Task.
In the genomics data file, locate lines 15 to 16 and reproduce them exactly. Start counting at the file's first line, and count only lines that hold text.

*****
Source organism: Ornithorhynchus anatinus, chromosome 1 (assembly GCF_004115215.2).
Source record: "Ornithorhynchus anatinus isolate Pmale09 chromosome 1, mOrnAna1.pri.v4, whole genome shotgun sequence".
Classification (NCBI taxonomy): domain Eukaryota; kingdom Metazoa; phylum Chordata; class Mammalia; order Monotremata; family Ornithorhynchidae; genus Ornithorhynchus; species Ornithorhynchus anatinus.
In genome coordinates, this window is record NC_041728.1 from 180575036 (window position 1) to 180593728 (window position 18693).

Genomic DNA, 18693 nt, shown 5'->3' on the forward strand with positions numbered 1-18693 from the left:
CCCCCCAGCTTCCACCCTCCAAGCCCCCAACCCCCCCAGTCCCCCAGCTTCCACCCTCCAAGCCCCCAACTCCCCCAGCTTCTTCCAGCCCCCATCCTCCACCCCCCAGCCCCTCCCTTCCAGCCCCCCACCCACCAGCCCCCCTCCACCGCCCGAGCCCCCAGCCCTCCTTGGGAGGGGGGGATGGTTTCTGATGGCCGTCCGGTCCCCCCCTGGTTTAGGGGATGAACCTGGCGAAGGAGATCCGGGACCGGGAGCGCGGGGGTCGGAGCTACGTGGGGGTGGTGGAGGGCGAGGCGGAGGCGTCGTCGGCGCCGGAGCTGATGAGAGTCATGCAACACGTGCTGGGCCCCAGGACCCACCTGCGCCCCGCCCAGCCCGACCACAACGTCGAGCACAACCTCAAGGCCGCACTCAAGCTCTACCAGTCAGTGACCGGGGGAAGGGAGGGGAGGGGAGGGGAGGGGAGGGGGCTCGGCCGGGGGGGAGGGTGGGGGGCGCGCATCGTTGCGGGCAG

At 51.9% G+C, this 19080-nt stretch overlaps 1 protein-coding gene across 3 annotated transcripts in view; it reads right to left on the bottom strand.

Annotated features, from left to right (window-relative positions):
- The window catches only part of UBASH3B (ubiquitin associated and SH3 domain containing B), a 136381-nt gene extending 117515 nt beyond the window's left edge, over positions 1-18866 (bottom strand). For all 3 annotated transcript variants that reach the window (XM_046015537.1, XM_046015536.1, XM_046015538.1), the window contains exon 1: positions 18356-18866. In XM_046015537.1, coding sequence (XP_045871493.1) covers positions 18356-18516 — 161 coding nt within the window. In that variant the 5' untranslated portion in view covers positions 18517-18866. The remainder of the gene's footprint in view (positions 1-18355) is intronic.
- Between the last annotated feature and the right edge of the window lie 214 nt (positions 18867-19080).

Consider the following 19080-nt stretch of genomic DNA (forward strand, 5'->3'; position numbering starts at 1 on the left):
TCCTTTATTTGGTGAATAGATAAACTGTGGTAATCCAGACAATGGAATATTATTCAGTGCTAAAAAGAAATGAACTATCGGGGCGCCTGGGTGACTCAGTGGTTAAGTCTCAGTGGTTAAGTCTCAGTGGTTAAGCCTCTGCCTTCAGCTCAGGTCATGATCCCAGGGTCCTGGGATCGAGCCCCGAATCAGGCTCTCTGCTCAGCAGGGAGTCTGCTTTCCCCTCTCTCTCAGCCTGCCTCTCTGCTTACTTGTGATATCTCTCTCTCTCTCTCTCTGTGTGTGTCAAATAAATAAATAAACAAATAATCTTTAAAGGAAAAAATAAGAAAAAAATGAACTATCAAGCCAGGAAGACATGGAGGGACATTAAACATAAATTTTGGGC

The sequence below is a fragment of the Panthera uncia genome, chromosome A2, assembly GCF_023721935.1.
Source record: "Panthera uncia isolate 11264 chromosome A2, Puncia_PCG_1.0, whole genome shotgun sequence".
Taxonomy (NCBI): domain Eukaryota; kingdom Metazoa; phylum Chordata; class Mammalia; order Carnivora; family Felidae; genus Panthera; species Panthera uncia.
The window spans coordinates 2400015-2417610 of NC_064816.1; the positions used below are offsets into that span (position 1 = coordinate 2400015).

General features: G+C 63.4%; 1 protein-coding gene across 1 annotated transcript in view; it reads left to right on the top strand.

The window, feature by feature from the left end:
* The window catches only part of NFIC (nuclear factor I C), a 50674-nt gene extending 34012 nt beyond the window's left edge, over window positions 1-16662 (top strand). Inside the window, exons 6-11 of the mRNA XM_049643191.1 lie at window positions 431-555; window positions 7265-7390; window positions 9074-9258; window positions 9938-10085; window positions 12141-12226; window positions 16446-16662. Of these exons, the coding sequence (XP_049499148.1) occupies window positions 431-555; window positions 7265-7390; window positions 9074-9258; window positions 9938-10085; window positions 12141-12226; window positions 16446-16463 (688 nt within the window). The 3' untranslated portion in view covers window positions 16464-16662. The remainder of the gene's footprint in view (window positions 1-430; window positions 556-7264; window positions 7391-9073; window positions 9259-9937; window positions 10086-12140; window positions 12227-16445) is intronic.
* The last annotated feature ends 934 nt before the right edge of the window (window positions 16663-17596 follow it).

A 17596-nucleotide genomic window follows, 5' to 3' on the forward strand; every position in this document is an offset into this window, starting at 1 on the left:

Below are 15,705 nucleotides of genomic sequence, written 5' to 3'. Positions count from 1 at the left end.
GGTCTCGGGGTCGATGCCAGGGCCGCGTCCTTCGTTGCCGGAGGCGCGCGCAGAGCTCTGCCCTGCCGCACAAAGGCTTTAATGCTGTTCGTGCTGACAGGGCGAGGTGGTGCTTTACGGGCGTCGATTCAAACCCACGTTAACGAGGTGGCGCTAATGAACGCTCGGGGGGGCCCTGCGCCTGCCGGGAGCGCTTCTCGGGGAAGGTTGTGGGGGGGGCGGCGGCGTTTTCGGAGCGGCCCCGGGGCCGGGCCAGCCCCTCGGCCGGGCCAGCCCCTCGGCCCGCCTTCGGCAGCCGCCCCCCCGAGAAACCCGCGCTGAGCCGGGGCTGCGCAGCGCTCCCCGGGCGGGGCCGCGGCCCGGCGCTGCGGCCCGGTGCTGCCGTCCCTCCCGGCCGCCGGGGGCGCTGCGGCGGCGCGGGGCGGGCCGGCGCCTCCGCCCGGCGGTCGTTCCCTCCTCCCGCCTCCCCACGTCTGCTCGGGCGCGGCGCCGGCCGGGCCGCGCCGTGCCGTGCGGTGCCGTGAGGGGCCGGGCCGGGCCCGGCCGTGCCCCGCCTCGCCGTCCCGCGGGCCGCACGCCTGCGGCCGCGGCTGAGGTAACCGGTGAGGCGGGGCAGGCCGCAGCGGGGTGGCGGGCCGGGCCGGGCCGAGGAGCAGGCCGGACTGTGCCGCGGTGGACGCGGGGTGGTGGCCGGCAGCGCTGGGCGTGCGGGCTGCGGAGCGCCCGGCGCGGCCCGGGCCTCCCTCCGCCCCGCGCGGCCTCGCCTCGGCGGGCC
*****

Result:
Taxonomy (NCBI): domain Eukaryota; kingdom Metazoa; phylum Chordata; class Mammalia; order Carnivora; family Felidae; genus Panthera; species Panthera uncia.
The window spans coordinates 2400015-2417610 of NC_064816.1; the positions used below are offsets into that span (position 1 = coordinate 2400015).